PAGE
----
Improvement in graduation rates would have happened—as they have across the region, state, and nation—regardless of the particular superintendent in charge. The endemic nature of the improvement demonstrates that it has nothing to do with how districts are managed. Some progress likely results from improved teaching methodology; some may be due to a slowly building pro-schooling zeitgeist among a public enlightened by intensive media attention. However, the important thing to remember when you make predictions is that Buffalo students (when you include the ones shuffled around) will trail as far behind other local districts as always.
Former board member John Licata, who was defeated in the last election, is a major proponent of mandatory kindergarten. Though the board had no authority to enforce this, Licata influenced Assemblywoman Crystal Peoples-Stokes and Senator Mark Grisanti to sponsor a state bill that became law just as Licata left the board. A few years down the line, this tiny step should produce tangible dividends. It will not, however, be enough.
If the new board is not irrevocably committed to dismantling public education, it could take a page from John Licata’s playbook and promote sweeping statewide research-based initiatives that have been shown to produce dramatic results. For starters, they could aggressively pursue state funds Governor Cuomo has placed on the table for daylong pre-kindergarten classes. So far, these funds are inadequate for the whole state; only districts (mostly New York City so far) that precommit to a program receive them. School boards are understandably reluctant to commit to costly initiatives before they know how they will pay for them. A truly enlightened board could act as a powerful unified advocate for social reform that would radically improve student achievement and eventually boost city coffers as graduates land better jobs and rely less on socioeconomic safety nets. But, as the old business adage goes, you have to spend money to make money.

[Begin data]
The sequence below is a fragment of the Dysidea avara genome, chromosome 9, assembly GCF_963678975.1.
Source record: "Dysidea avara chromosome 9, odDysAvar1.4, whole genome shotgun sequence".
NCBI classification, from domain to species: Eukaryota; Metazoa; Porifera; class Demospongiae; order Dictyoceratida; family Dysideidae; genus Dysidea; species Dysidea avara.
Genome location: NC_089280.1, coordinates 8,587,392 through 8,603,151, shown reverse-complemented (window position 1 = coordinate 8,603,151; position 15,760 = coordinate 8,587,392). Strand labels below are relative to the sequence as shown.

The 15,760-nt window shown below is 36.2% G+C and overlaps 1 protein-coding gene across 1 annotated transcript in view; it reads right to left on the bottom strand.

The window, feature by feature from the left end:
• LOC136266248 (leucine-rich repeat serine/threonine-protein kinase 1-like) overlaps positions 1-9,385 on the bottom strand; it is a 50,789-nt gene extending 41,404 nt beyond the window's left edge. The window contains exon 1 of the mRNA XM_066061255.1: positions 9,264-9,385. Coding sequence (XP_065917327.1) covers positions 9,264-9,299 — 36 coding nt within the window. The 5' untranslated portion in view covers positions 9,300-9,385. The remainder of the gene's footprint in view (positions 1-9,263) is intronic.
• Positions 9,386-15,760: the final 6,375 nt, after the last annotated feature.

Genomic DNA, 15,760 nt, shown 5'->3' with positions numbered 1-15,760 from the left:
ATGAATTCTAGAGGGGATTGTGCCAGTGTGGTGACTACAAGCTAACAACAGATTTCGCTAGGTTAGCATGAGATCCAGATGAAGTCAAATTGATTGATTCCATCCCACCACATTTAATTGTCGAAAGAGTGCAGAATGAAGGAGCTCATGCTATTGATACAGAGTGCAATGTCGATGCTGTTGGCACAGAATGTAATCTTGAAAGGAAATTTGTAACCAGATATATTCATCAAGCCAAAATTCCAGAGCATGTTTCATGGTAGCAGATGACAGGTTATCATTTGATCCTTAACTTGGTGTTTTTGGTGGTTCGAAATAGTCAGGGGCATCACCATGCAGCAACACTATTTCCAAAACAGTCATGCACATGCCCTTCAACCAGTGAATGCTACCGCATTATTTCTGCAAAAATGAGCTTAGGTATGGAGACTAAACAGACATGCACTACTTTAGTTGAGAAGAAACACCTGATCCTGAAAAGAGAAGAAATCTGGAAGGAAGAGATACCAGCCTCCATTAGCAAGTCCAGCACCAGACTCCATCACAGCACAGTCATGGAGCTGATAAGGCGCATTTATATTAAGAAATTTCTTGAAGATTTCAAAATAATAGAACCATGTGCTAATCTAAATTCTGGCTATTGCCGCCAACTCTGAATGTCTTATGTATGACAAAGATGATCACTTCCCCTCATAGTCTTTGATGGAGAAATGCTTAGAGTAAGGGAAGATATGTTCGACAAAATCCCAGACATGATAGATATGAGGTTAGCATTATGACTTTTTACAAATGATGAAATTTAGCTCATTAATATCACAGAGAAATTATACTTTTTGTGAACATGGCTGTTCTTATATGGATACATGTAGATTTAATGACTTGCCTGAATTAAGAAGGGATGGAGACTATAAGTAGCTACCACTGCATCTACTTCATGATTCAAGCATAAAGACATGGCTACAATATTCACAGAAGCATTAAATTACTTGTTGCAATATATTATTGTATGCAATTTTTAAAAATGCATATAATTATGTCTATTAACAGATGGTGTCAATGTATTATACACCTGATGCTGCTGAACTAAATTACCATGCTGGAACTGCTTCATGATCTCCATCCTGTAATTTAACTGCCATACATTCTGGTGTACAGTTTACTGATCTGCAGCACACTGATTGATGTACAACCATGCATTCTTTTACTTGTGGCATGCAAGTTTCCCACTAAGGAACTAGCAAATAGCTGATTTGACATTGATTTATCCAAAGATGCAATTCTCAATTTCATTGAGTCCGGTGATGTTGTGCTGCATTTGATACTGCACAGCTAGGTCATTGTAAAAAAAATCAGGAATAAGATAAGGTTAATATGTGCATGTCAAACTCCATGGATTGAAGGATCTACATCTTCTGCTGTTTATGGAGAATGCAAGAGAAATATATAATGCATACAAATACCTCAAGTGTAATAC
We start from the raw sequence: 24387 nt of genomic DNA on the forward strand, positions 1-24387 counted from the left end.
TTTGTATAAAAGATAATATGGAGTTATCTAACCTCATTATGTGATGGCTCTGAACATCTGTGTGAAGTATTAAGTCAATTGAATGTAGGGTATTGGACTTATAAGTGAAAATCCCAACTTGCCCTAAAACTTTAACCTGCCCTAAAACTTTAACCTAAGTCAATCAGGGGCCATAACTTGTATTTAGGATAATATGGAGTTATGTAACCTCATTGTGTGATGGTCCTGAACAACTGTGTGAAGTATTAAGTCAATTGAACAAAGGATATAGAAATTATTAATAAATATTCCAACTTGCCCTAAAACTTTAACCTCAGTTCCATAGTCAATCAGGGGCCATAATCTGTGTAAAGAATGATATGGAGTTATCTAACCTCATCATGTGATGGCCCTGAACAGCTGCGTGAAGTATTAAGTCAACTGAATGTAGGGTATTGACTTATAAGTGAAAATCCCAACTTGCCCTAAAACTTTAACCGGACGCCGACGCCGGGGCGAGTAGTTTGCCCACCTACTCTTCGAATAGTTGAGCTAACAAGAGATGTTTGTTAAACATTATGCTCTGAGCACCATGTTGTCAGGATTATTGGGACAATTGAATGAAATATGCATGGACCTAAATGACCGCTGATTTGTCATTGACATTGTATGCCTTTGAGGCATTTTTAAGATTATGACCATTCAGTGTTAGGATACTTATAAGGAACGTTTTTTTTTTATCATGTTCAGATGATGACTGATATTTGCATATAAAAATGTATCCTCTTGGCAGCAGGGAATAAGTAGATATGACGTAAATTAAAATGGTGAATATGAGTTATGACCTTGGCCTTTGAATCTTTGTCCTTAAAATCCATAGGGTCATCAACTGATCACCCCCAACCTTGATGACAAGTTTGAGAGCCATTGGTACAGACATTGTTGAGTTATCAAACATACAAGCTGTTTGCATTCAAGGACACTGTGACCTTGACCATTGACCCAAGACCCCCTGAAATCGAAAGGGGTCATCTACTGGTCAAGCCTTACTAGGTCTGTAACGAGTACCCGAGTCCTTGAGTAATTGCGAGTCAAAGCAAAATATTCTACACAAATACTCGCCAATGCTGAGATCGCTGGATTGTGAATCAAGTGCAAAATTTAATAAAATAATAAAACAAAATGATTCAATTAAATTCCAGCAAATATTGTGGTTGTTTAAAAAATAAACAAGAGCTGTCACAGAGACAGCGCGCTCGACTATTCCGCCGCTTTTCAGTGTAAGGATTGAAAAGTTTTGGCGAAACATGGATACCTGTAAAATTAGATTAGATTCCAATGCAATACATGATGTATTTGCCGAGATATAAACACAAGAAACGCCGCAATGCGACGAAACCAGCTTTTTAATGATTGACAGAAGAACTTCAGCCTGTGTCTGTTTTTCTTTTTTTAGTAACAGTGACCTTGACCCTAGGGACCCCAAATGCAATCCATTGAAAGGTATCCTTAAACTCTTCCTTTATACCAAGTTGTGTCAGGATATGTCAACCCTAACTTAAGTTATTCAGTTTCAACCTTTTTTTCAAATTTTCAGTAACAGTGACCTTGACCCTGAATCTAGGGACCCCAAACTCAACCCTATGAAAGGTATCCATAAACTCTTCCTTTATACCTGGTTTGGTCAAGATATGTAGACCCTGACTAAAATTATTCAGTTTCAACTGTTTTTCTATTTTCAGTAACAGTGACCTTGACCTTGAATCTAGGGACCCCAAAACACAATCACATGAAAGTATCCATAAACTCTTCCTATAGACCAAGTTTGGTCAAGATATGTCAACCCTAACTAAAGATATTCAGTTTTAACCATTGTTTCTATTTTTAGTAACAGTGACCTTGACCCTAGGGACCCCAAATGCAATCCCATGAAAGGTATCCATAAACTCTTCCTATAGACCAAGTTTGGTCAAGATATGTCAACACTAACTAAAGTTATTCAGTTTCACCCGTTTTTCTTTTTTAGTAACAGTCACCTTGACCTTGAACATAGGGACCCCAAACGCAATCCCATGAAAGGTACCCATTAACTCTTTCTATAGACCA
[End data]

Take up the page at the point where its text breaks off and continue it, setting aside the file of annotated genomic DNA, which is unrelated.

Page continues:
A clue to how this might be done came last June. Around the time the new board was negotiating Superintendent Brown’s costly resignation, the American Academy of Pediatrics (AAP) made a major policy announcement. Going forward, it will urge its 62,000 members to vigorously advocate for reading to infants from birth. Why? The research-based AAP cares about student academic achievement. The educational importance of reading to children daily in their first three years cannot be understated. It is also well documented. In a major, oft-quoted 1995 study, researchers Betty Hart and Todd Risley looked at why children from low-income homes lag throughout their education well behind economically advantaged kids. It turns out that the offspring of wealthier professionals hear millions more words in their early years than children of low-income parents. This advantage results in learning gaps that appear as early as eighteen months. Significantly, pre-kindergarten programs fail to close these gaps, which then persist throughout the students’ education.
The AAP has also recommended keeping children away from TVs, computers, tablets, and any other screens for their first two years. A 2011 study states, “Children from higher-educated, upper-income families spend less time with media than other children do.” Researchers also know that poverty leads to poor nutrition, and poor nutrition negatively impacts student achievement. The AAP named poverty one of the greatest threats to child health, and the Centers for Disease Control and Prevention strongly linked academic success with health. None of these factors are within the control of public, charter, or private schools. Studies show that you can’t remediate away the effects of early childhood deficiencies. In other words, to “fix” education, you have to fix society.